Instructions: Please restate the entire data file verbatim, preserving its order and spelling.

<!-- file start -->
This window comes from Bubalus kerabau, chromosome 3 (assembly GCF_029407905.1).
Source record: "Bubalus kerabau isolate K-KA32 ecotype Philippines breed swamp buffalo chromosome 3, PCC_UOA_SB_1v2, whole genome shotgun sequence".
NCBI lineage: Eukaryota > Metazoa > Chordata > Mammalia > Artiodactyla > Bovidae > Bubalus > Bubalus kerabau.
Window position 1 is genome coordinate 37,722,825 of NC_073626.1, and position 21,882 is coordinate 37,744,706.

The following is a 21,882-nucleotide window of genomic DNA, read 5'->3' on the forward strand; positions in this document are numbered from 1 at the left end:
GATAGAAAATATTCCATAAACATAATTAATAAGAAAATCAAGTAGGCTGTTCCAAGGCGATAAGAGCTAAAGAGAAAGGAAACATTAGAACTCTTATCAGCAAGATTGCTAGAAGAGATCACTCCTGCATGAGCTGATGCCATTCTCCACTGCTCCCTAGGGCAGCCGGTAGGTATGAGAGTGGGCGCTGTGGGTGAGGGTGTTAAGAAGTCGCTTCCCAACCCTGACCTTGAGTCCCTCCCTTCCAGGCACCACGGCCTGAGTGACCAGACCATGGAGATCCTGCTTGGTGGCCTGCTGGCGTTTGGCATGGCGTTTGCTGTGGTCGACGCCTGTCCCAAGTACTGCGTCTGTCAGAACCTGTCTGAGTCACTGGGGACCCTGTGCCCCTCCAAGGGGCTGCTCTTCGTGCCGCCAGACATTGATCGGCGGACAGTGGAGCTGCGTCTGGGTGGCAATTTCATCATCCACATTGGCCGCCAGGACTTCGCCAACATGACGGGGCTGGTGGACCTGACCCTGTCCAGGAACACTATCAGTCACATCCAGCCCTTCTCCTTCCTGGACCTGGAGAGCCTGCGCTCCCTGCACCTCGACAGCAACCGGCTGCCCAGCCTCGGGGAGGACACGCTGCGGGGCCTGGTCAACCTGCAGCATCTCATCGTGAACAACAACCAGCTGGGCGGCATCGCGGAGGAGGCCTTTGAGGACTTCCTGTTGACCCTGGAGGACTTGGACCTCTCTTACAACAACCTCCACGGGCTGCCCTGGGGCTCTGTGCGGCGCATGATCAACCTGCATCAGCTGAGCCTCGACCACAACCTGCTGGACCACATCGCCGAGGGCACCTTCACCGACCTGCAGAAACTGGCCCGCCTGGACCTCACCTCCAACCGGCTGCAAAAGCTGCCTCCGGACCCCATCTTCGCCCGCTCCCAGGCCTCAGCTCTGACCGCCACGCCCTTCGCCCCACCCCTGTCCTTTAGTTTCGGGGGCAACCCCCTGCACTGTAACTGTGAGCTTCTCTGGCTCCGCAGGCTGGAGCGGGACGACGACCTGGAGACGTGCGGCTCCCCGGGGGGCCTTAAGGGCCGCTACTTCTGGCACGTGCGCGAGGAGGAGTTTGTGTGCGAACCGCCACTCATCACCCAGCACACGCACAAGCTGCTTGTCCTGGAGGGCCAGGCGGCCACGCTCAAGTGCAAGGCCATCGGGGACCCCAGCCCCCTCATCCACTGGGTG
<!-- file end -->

This window comes from Bubalus kerabau, chromosome 3 (assembly GCF_029407905.1).
Source record: "Bubalus kerabau isolate K-KA32 ecotype Philippines breed swamp buffalo chromosome 3, PCC_UOA_SB_1v2, whole genome shotgun sequence".
NCBI lineage: Eukaryota > Metazoa > Chordata > Mammalia > Artiodactyla > Bovidae > Bubalus > Bubalus kerabau.
Window position 1 is genome coordinate 37,722,825 of NC_073626.1, and position 21,882 is coordinate 37,744,706.

The following is a 21,882-nucleotide window of genomic DNA, read 5'->3' on the forward strand; positions in this document are numbered from 1 at the left end:
GATAGAAAATATTCCATAAACATAATTAATAAGAAAATCAAGTAGGCTGTTCCAAGGCGATAAGAGCTAAAGAGAAAGGAAACATTAGAACTCTTATCAGCAAGATTGCTAGAAGAGATCACTCCTGCATGAGCTGATGCCATTCTCCACTGCTCCCTAGGGCAGCCGGTAGGTATGAGAGTGGGCGCTGTGGGTGAGGGTGTTAAGAAGTCGCTTCCCAACCCTGACCTTGAGTCCCTCCCTTCCAGGCACCACGGCCTGAGTGACCAGACCATGGAGATCCTGCTTGGTGGCCTGCTGGCGTTTGGCATGGCGTTTGCTGTGGTCGACGCCTGTCCCAAGTACTGCGTCTGTCAGAACCTGTCTGAGTCACTGGGGACCCTGTGCCCCTCCAAGGGGCTGCTCTTCGTGCCGCCAGACATTGATCGGCGGACAGTGGAGCTGCGTCTGGGTGGCAATTTCATCATCCACATTGGCCGCCAGGACTTCGCCAACATGACGGGGCTGGTGGACCTGACCCTGTCCAGGAACACTATCAGTCACATCCAGCCCTTCTCCTTCCTGGACCTGGAGAGCCTGCGCTCCCTGCACCTCGACAGCAACCGGCTGCCCAGCCTCGGGGAGGACACGCTGCGGGGCCTGGTCAACCTGCAGCATCTCATCGTGAACAACAACCAGCTGGGCGGCATCGCGGAGGAGGCCTTTGAGGACTTCCTGTTGACCCTGGAGGACTTGGACCTCTCTTACAACAACCTCCACGGGCTGCCCTGGGGCTCTGTGCGGCGCATGATCAACCTGCATCAGCTGAGCCTCGACCACAACCTGCTGGACCACATCGCCGAGGGCACCTTCACCGACCTGCAGAAACTGGCCCGCCTGGACCTCACCTCCAACCGGCTGCAAAAGCTGCCTCCGGACCCCATCTTCGCCCGCTCCCAGGCCTCAGCTCTGACCGCCACGCCCTTCGCCCCACCCCTGTCCTTTAGTTTCGGGGGCAACCCCCTGCACTGTAACTGTGAGCTTCTCTGGCTCCGCAGGCTGGAGCGGGACGACGACCTGGAGACGTGCGGCTCCCCGGGGGGCCTTAAGGGCCGCTACTTCTGGCACGTGCGCGAGGAGGAGTTTGTGTGCGAACCGCCACTCATCACCCAGCACACGCACAAGCTGCTTGTCCTGGAGGGCCAGGCGGCCACGCTCAAGTGCAAGGCCATCGGGGACCCCAGCCCCCTCATCCACTGGGTG